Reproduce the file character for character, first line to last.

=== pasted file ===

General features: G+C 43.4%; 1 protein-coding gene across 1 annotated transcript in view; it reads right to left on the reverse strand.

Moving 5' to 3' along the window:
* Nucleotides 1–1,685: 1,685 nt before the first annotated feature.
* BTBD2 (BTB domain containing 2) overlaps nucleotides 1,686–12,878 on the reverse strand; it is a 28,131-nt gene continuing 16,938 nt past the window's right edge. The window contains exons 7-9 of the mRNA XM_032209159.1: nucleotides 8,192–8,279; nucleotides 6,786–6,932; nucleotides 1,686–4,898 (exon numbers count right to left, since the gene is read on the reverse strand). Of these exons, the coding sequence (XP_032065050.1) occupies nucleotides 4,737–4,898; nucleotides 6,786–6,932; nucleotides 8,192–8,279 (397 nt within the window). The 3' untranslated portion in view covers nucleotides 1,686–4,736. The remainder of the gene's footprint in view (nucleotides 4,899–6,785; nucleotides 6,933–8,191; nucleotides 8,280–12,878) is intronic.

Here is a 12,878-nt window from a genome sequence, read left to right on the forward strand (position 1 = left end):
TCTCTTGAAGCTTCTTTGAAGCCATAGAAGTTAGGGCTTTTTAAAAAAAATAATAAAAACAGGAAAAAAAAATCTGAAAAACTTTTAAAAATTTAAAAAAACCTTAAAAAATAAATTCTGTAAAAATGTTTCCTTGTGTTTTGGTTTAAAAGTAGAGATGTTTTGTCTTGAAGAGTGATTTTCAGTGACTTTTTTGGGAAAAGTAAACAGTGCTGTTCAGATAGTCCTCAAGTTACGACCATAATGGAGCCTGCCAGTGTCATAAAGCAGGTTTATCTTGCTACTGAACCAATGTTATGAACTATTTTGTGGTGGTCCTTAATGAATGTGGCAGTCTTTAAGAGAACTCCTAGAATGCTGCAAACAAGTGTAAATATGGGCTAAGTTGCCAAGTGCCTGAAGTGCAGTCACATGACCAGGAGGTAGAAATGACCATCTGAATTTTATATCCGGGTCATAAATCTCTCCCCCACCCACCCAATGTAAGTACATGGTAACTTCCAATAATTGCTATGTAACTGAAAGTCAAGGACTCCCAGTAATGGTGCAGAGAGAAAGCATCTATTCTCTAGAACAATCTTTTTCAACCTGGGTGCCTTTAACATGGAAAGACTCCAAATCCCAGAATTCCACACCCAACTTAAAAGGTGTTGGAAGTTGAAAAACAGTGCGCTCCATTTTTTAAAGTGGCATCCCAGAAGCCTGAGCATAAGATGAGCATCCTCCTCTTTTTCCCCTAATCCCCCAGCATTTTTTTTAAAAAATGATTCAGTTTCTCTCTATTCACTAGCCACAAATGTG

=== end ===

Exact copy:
General features: G+C 43.4%; 1 protein-coding gene across 1 annotated transcript in view; it reads right to left on the reverse strand.

Moving 5' to 3' along the window:
* Nucleotides 1–1,685: 1,685 nt before the first annotated feature.
* BTBD2 (BTB domain containing 2) overlaps nucleotides 1,686–12,878 on the reverse strand; it is a 28,131-nt gene continuing 16,938 nt past the window's right edge. The window contains exons 7-9 of the mRNA XM_032209159.1: nucleotides 8,192–8,279; nucleotides 6,786–6,932; nucleotides 1,686–4,898 (exon numbers count right to left, since the gene is read on the reverse strand). Of these exons, the coding sequence (XP_032065050.1) occupies nucleotides 4,737–4,898; nucleotides 6,786–6,932; nucleotides 8,192–8,279 (397 nt within the window). The 3' untranslated portion in view covers nucleotides 1,686–4,736. The remainder of the gene's footprint in view (nucleotides 4,899–6,785; nucleotides 6,933–8,191; nucleotides 8,280–12,878) is intronic.

Here is a 12,878-nt window from a genome sequence, read left to right on the forward strand (position 1 = left end):
TCTCTTGAAGCTTCTTTGAAGCCATAGAAGTTAGGGCTTTTTAAAAAAAATAATAAAAACAGGAAAAAAAAATCTGAAAAACTTTTAAAAATTTAAAAAAACCTTAAAAAATAAATTCTGTAAAAATGTTTCCTTGTGTTTTGGTTTAAAAGTAGAGATGTTTTGTCTTGAAGAGTGATTTTCAGTGACTTTTTTGGGAAAAGTAAACAGTGCTGTTCAGATAGTCCTCAAGTTACGACCATAATGGAGCCTGCCAGTGTCATAAAGCAGGTTTATCTTGCTACTGAACCAATGTTATGAACTATTTTGTGGTGGTCCTTAATGAATGTGGCAGTCTTTAAGAGAACTCCTAGAATGCTGCAAACAAGTGTAAATATGGGCTAAGTTGCCAAGTGCCTGAAGTGCAGTCACATGACCAGGAGGTAGAAATGACCATCTGAATTTTATATCCGGGTCATAAATCTCTCCCCCACCCACCCAATGTAAGTACATGGTAACTTCCAATAATTGCTATGTAACTGAAAGTCAAGGACTCCCAGTAATGGTGCAGAGAGAAAGCATCTATTCTCTAGAACAATCTTTTTCAACCTGGGTGCCTTTAACATGGAAAGACTCCAAATCCCAGAATTCCACACCCAACTTAAAAGGTGTTGGAAGTTGAAAAACAGTGCGCTCCATTTTTTAAAGTGGCATCCCAGAAGCCTGAGCATAAGATGAGCATCCTCCTCTTTTTCCCCTAATCCCCCAGCATTTTTTTTAAAAAATGATTCAGTTTCTCTCTATTCACTAGCCACAAATGTG